Potential hazards of continued dome growth on Colombia's Nevado del Huila
I write the Eruptions blog on Big Think. I've been mesmerized with volcanoes (and geology) all my life. It helps that part of my family comes from the shadow of Nevado del Ruiz in Colombia, where I could see first hand the deadly effects of volcanic eruptions. Since then, I've taken a bit of a winding path to become a volcanologist. I started as a history major at Williams College, almost went into radio, but ended up migrating to geology, including an undergraduate thesis on Vinalhaven Island, Maine. I followed this up by changing coast to get my Ph.D. from Oregon State University. Then I ran a MC-ICP-MS lab at University of Washington for a spell (and wrote for an indie rock website). I spent three years as a postdoctoral scholar at University of California - Davis studying the inner workings of magmatic systems. I am now an assistant professor at Denison University and have projects in New Zealand, Chile and Oregon.
I am fascinated by volcanoes, their eruptions and how those eruptions interact with the people who live around the volcanoes. I started this blog after getting frustrated with the news reports of volcanic eruptions. Most of them get the information wrong and/or are just sensationalistic. I will try to summarize eruptions as they occur, translate some of the volcanic processes that are happening and comment on the reports themselves.
And no matter what people tell you, I definitely do not have a cat named Tephra. (OK, I do).
You can find out more about my research by visiting my website. If you have any comments, questions or information, feel free to contact me at eruptionsblog at gmail dot com.
Earlier today, Dr. Boris Behncke posted a link to some fascinating images of the dome growing at the summit of Nevado del Huila (see below) in Colombia. The volcano started erupting again in 2007 after what is thought to be almost 500 years of quiet. The eruptions since 2007 have been relatively passive - VEI 2-3 explosions and dome growth. However, in 2008, the volcano produced a 50,000 feet ash plume that lead to "one of the world's largest" lahars that did cause some fatalities (but nothing compared to the 1985 lahars from Nevado del Ruiz that killed over 20,000, a testament to the improvements that INGEOMINAS has made in volcano monitoring). Huila, in fact, produced its deadliest volcanically-related event when it wasn't erupting - in 1994, an avalanche and lahar from the volcano swept down the Rio Paez valley to the south, killing hundreds and leaving over 20,000 people homeless. This event was not triggered by an eruption but rather a M6.4 earthquake causing the loosely-consolidated volcanic debris to slide down the volcano, likely a common event in volcanic terrains.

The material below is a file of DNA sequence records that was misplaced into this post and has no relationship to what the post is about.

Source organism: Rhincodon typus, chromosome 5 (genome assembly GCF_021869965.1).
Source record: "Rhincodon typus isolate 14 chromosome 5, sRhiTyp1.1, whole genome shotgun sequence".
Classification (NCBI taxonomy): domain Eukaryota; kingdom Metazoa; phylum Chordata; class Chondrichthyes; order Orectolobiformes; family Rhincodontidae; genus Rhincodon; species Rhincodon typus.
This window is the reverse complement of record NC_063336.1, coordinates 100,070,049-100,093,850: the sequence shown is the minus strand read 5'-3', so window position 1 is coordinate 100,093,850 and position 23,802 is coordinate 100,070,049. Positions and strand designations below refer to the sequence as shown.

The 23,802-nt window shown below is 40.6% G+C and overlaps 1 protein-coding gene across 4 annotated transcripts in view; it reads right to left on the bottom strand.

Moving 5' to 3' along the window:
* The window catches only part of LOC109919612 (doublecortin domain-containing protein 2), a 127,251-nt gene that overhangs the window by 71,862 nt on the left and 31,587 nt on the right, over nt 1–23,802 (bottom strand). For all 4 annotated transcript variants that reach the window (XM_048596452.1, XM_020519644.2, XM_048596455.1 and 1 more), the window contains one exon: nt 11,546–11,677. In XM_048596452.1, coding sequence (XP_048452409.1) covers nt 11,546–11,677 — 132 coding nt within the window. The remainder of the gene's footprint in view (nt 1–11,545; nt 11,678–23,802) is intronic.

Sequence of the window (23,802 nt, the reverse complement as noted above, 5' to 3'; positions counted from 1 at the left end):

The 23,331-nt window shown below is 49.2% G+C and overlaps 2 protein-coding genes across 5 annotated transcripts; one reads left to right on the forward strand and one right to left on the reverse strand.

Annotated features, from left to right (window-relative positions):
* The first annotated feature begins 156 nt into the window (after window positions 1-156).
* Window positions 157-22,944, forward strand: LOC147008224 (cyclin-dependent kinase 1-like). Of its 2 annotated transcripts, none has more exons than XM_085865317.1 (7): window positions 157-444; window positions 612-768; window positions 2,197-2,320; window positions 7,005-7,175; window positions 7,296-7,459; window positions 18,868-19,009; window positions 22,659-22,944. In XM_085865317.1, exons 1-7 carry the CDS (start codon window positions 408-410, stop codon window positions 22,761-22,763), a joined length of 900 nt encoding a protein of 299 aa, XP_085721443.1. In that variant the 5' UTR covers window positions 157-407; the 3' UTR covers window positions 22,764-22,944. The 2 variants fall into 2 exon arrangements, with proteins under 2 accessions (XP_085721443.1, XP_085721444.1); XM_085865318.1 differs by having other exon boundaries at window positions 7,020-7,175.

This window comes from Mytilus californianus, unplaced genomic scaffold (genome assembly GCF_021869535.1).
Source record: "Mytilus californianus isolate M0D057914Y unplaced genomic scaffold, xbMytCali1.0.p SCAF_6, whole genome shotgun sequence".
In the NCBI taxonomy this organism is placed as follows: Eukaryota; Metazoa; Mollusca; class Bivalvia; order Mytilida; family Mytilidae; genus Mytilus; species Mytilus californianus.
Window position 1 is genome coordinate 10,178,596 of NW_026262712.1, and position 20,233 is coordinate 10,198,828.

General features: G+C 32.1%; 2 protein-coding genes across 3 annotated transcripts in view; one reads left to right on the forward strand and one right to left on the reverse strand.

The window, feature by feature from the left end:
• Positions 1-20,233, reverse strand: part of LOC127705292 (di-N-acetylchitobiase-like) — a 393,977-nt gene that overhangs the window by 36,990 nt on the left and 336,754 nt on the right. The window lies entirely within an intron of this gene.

A view of the summit area of Nevado del Huila in Colombia showing the growth of the summit dome. Image by INGEOMINAS, taken on January 25, 2011.
The images posted by INGEOMINAS in last January show a steep-sided dome growing at the summit of Huila. IR images of the dome show that the material, like andesite or dacite, is hot (not surprisingly) and the dome appears to be continuing to grow. This means that the threat of a dome-collapse pyroclastic flow (or block-and-ash flow, similar to those at Soufriere Hills) will rise as the dome's sides steepening. Now, looking at a map of the region near Huila, we can see that it is surrounded by National Park, so in all likelihood, pyroclastic flows wouldn't be a direct danger to surrounding communities. However, as the 1994 and 2008 lahars show, if the ash and debris from potential pyroclastic flows become remobilized or mix with water/snow, lahars are likely to be the product*.
The current status at Huila is Yellow Alert status, which suggests continued unrest at the volcano. Seismicity and increased fumarolic activity at the summit called for brief evacuations near the volcano, but it appears that the geologist at the Popayan Volcano Observatory don't think the activity is abnormal: "We conclude that the volcanic phenomenon presents fluctuations characteristic of the current activity level." However, if dome growth continues, the new threat might come from a collapse rather than an eruption. Remember, you can see the activity at Huila on one of the two webcams pointing at the Colombian peak.
*Note: Normally, John Seach is an excellent source for volcano information. However, I have never heard of lava flows, especially andesitic or dacitic, moving at 40 km/hr like he mentions in his page for Huila. I consider this questionable unless I (or you) can find any corroborating information). My guess is he means lahars (?)
Top left: Another view of the summit of Huila, showing the new dome on January 25, 2011. Image by INGEOMINAS.
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